ViaHero · December 19, 2018
Regardless of what your cruise line might say, you can absolutely go on independent Cuba shore excursions when you travel to Cuba on a cruise ship. Here’s how.
Want to explore Cuba differently? Have a local plan your trip.
I’m taking a cruise to Cuba. Can I travel there independently?
So you’ve decided to travel to Cuba on a cruise. That’s awesome! We’re thrilled you’ve booked a trip to one of our favorite destinations. But perhaps you’re also wondering how you can see what you WANT to see in Cuba, not just what the cruise line wants you to see? We understand, and we’re here to help. There’s no reason to book a cookie cutter Cuba shore excursion just because you’re arriving by ship.
Tourist Cards and the Cuba Shore Excursion Myth
Reading cruise lines’ websites on how to travel to Cuba can be confusing.
After reading them, you might feel like you’ve trapped yourself into seeing Cuba on a group tour organized by the cruise line. This is simply not true. You have options.
Regardless of how you arrive in Cuba or how long you stay, if you are visiting Cuba from the US then all you need is:
- A pink or green Cuban tourist card
- An approved reason to visit (travel category)
That’s it. No fine print, no hidden agendas. Just two simple things.
Only one of these things is a piece of paper that you need to have—the Cuban tourist card. Once you have the tourist card (sometimes called a Cuban visa), you may enter Cuba and travel independently, doing as you please.
Most cruise lines make it super simple for you to get a tourist card as part of the booking process. But you may also purchase one online, in advance of your trip, with companies like Easy Tourist Card.
The travel category is even easier to manage than the tourist card. It’s just a self-declared reason for your visit. You don’t need to fill out any paperwork, just choose the category that best suits your trip. There are twelve approved reasons for travel, but most independent travelers qualify under the Support for the Cuban People travel category. Activities like exploring museums, taking walking tours guided by locals, shopping at independent markets, and chatting with locals you meet all count as Support for the Cuban People.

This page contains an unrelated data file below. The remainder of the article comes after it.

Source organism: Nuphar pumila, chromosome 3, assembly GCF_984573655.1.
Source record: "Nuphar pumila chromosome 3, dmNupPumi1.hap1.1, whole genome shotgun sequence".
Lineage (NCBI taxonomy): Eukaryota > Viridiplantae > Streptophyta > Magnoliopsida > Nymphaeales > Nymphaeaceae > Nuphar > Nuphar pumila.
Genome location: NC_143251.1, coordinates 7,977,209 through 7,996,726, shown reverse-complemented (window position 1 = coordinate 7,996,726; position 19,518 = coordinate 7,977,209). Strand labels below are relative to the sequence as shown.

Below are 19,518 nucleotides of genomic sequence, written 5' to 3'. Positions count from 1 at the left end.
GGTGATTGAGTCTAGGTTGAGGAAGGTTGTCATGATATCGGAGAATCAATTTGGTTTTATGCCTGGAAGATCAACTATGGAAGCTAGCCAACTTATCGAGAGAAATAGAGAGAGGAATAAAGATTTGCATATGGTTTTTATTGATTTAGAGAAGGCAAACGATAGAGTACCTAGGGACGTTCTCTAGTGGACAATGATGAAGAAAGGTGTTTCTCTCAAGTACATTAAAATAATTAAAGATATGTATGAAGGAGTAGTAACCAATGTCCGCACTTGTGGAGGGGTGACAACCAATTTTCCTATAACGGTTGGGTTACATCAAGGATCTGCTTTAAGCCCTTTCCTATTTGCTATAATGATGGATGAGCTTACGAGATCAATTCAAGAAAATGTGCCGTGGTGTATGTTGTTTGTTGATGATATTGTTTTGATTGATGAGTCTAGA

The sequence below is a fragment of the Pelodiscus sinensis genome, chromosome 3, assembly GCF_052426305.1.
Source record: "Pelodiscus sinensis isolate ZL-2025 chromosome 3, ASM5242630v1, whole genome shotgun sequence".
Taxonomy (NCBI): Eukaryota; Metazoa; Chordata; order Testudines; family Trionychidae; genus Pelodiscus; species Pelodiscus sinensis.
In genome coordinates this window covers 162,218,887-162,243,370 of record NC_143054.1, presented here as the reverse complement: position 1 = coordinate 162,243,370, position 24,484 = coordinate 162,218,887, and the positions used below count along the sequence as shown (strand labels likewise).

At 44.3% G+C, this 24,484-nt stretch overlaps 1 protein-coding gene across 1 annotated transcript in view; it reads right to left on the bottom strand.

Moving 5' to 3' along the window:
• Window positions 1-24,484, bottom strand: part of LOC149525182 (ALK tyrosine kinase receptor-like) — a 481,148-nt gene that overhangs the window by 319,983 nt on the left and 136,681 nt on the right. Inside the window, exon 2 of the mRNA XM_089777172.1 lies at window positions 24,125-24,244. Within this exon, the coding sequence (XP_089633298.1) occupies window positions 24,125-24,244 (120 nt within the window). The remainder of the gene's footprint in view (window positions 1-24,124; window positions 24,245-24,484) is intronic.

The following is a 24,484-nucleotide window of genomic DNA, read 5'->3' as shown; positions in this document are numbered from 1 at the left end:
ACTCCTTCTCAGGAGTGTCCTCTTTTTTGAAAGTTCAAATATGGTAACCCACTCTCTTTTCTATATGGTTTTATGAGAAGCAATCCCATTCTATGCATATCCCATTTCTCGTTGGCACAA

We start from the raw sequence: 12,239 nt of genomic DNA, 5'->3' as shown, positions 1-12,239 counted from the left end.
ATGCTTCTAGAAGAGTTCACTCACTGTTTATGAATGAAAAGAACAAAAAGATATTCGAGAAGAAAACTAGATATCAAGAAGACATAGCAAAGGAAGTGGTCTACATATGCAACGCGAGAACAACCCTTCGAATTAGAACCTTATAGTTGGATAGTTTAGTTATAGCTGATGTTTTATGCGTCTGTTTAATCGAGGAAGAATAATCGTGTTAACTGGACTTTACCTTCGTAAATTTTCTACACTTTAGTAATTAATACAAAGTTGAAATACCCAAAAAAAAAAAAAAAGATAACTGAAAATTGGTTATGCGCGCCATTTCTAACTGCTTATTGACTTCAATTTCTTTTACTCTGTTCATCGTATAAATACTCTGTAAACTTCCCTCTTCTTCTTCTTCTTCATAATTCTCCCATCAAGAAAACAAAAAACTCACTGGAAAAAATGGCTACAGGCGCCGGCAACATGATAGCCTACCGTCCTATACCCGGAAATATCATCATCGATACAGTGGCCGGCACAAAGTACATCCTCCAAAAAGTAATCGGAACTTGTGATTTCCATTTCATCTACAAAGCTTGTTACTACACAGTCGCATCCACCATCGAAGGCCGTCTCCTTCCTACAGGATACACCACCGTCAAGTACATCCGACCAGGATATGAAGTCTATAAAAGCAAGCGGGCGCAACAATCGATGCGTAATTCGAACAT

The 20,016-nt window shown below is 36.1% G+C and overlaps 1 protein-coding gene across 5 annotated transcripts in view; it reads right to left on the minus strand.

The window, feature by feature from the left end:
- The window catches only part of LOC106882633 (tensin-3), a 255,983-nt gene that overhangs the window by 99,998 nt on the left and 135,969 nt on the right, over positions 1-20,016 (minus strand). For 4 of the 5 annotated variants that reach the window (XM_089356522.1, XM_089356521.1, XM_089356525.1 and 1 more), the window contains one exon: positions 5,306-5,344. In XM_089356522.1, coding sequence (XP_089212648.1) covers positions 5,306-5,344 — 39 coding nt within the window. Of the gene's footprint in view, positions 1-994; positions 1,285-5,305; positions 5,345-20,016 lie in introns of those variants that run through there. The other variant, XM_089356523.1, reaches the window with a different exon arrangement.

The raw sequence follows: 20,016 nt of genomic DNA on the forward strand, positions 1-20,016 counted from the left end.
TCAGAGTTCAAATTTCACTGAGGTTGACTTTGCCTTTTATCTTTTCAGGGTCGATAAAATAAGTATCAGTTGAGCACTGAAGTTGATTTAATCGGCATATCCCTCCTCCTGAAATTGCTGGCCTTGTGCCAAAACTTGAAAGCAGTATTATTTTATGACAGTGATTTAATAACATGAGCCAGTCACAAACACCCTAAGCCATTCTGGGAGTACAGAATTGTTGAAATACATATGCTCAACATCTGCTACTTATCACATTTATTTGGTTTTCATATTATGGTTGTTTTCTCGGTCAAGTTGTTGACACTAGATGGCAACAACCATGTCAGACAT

That means regardless of what your cruise lines might say, you can 100% travel independently in Cuba if you have your Cuban Tourist Card and an approved category of travel.
How to take an independent shore excursion
If you’ve made up your mind to skip out on the Cuba shore excursions offered by most cruise lines, then you need a plan for how you will spend your time. ViaHero travel experts can make you a carefully curated guidebook itinerary for you that lets you see exactly what you want to see and skip what doesn’t interest you. It’s all on your phone, at your fingertips, so you can go at your own pace and travel independently.
A local Cuban Hero can book vintage car tours, recommend authentic restaurants, and give you the inside scoop on activities your cruise line won’t tell you about (like how to find studios run by independent artists who sell their work). Plus, you’ll get custom maps, phone support, and someone you can pepper with questions about Cuba before you even leave on your cruise. It’s like having a best friend in Cuba planning your trip.
Things to do in Havana
Even if you only have one day to explore Havana, there are many wonderful activities that you can enjoy on your own. These are just a few ideas to inspire you to think outside the Cuba shore excursions box by booking a unique and fun day.
1. Take a Walk Through Old Havana (La Habana Vieja)
Have your travel planner book you a guide for an hour or two, or take an independent Havana tour on your own. Walk the cobblestone streets to admire the colonial architecture. Stop at street stalls for snacks and handmade souvenirs. Your Hero can recommend excellent guides to show you Old Havana’s hidden gems.
2. Visit the National Museum of Fine Arts
Immerse yourself in Cuban culture by learning about Cuban art from the colonial period to the present in a building dedicated solely to Cuban art. Or experience art from around the world in the second building run by the National Museum of Fine Arts. Both are sure to impress.
3. Grab some grub at El Chanchullero
This tiny restaurant serves hearty, Spanish-style meals for about $5 per entree. It’s off the beaten path and well worth the trek. Wash down your meal with some of the coldest beer in Havana.
4. Go on a food tour and learn to salsa dance.
Dreaming of taking a Havana food tour or learning to salsa dance? Or maybe you’d like to see a baseball game or drink mojitos where Hemingway once did? A Havana local can plan a day filled with your dream activities and be your phone support during your trip. They’ll really do everything but pack your bags.
Don’t believe your cruise line if they say you have to use their tour company. You can absolutely plan an independent Cuba shore excursion, personalized just for you by a local expert. And if you have any questions at all, message us any time!